Diagnosis of Meningitis

A delay in the diagnosis of meningitis can be serious, so it’s important to seek medical attention as soon as possible if you believe you may have contracted it. Your medical professional will likely recommend a physical exam and run tests such as a lumbar puncture (spinal tap), a CT scan or a blood test to diagnose meningitis.

The lumbar puncture is perhaps the most common test in diagnosing this condition, as it involves collecting a sample from the spinal fluid to examine for bacteria or other signs of infection.

Depending on an individual’s symptoms and other risk factors, additional tests such as imaging scans may be recommended too. People with suspected meningitis can usually be diagnosed within one or two days, meaning any necessary treatment can be administered quickly to reduce the risk of serious complications.

Several groups of people are at an increased risk of contracting meningitis than others; these include newborn babies, children under five years old, teenagers, young adults aged 15-24 years and adults over 65. Furthermore, those with weakened immune systems, including those who have had organ transplants, those receiving chemotherapy and long-term steroid users, are also more vulnerable to getting meningitis.

If you think you may be in one of these high risk categories or have any concerning symptoms such as a fever or headache then it is strongly recommended that you seek medical advice from a healthcare professional to rule out any potential threat from meningitis.

How is it treated?

Treatment for meningitis depends on the cause of the infection and whether it is accompanied by sepsis. Generally, antibiotics are prescribed to eliminate the bacteria present in bacterial meningitis cases. However, due to the severity of bacterial meningitis, symptoms may need to be managed in intensive care settings with supportive treatments like administering fluids and oxygen, monitoring vital signs, providing pain medications and other interventions. Treatment usually involves intravenous antibiotics given into a vein in your arm or leg, as well as medications to reduce swelling around the brain such as corticosteroids.

Treatment for viral meningitis typically includes bed rest with fluids and medications, such as ibuprofen or paracetamol for fever reduction. Depending on which virus caused your infection, antiviral medications may be helpful in treating your infection more effectively.

Additionally, depending on your individual case, doctors may recommend specific therapeutic strategies for seizures associated with meningitis or drugs that reduce swelling in or around the brain tissue. It is essential to follow all instructions given by your doctor as improper treatment can worsen symptoms or lead to more complications later.

Complications of Meningitis

Meningitis can have serious complications if not treated promptly and correctly. These complications may include:

  • Hearing loss
  • Brain damage
  • Amputation of limbs
  • Septicaemia

On top of these physical symptoms, meningitis can also cause psychological issues such as anxiety, depression and post-traumatic stress disorder.

Meningitis vaccination

Meningitis can be a serious and life-threatening illness that requires urgent medical help. NHS vaccination services offer protection against many types of meningitis, including MenACWY, Hib and MenB viruses.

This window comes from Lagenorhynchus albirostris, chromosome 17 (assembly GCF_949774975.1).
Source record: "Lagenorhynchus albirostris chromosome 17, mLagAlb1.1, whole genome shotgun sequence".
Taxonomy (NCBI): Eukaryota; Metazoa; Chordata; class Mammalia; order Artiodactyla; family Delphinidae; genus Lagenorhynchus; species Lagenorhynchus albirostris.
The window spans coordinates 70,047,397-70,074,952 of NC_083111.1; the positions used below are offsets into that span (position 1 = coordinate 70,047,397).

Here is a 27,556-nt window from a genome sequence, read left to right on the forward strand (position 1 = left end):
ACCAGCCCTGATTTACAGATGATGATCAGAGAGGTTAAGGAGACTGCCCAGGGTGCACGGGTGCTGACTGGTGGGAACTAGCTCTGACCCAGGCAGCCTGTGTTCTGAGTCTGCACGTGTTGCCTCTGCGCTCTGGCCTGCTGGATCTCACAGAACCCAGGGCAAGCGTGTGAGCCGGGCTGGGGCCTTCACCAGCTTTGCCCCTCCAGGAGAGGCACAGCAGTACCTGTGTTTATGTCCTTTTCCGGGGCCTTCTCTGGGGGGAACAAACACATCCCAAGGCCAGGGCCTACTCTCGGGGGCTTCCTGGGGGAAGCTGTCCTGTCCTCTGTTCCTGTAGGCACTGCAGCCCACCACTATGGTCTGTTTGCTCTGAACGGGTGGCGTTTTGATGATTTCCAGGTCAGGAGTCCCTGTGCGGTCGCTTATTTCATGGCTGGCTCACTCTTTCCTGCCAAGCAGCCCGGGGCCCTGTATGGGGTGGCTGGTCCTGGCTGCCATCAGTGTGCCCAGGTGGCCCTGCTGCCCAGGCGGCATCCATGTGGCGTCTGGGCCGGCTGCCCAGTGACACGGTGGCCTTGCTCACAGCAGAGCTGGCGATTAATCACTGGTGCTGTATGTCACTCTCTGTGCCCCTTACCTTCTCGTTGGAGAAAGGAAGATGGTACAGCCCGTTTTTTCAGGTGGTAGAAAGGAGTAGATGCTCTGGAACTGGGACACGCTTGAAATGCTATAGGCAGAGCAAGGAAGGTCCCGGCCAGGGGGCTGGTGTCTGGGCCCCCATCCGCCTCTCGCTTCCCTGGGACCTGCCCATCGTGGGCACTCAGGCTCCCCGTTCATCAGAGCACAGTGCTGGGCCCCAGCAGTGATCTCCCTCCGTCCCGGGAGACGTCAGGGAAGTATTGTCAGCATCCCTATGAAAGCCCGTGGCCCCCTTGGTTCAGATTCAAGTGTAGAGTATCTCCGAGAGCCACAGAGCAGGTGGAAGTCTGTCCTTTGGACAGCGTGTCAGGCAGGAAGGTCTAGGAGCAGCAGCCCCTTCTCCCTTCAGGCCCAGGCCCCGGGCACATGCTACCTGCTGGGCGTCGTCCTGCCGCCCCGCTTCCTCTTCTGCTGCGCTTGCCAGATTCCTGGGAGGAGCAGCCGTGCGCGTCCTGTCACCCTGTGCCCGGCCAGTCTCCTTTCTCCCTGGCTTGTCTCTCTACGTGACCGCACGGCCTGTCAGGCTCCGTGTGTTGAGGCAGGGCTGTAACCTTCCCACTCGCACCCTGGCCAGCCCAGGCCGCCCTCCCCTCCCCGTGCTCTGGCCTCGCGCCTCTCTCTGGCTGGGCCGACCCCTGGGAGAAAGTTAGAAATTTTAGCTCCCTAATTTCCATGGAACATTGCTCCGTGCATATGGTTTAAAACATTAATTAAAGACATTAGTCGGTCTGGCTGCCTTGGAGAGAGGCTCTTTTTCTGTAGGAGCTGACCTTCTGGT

MenACWY

MenACWY (Menningococcal ACWY) vaccine is an important vaccine for adolescents to protect from infections caused by meningococcal bacteria. This vaccine is especially important for those individuals who are at higher risk such as anyone living in a college dormitory or military facility or travelling to an area where the risk of meningococcal infection is high. The vaccine protects against four strains of the disease, offering protection for at least five years and possibly even longer in some cases.

Hib

The Hib vaccine prevents infections caused by Haemophilus influenzae type b (Hib). The bacterium can cause several serious conditions, including meningitis, epiglottitis, sepsis and pneumonia. The Hib vaccine is an important part of childhood immunisation that helps protect all children from getting severe infections.

MenB

The MenB vaccine helps to protect against meningococcal group B infection, which can cause life-threatening diseases like meningitis and sepsis. This type of bacteria is relatively common in young children and young adults, so it’s important for them to receive the immunization. While the MenB vaccine doesn’t guarantee that you will never get meningococcal disease, studies show it can reduce the risk by up to 88%.

It’s important to follow NHS vaccination recommendations – vaccinating your family will not only protect them from the potentially deadly effects of meningitis, but could also help to contain further outbreaks by increasing the levels of immunity in the community.

Sources

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NowPatient has taken all reasonable steps to ensure that all material is factually accurate, complete, and current. However, the knowledge and experience of a qualified healthcare professional should always be sought after instead of using the information in this page. Before taking any drug, you should always speak to your doctor or another qualified healthcare provider.

The information provided here about medications is subject to change and is not meant to include all uses, precautions, warnings, directions, drug interactions, allergic reactions, or negative effects. The absence of warnings or other information for a particular medication does not imply that the medication or medication combination is appropriate for all patients or for all possible purposes.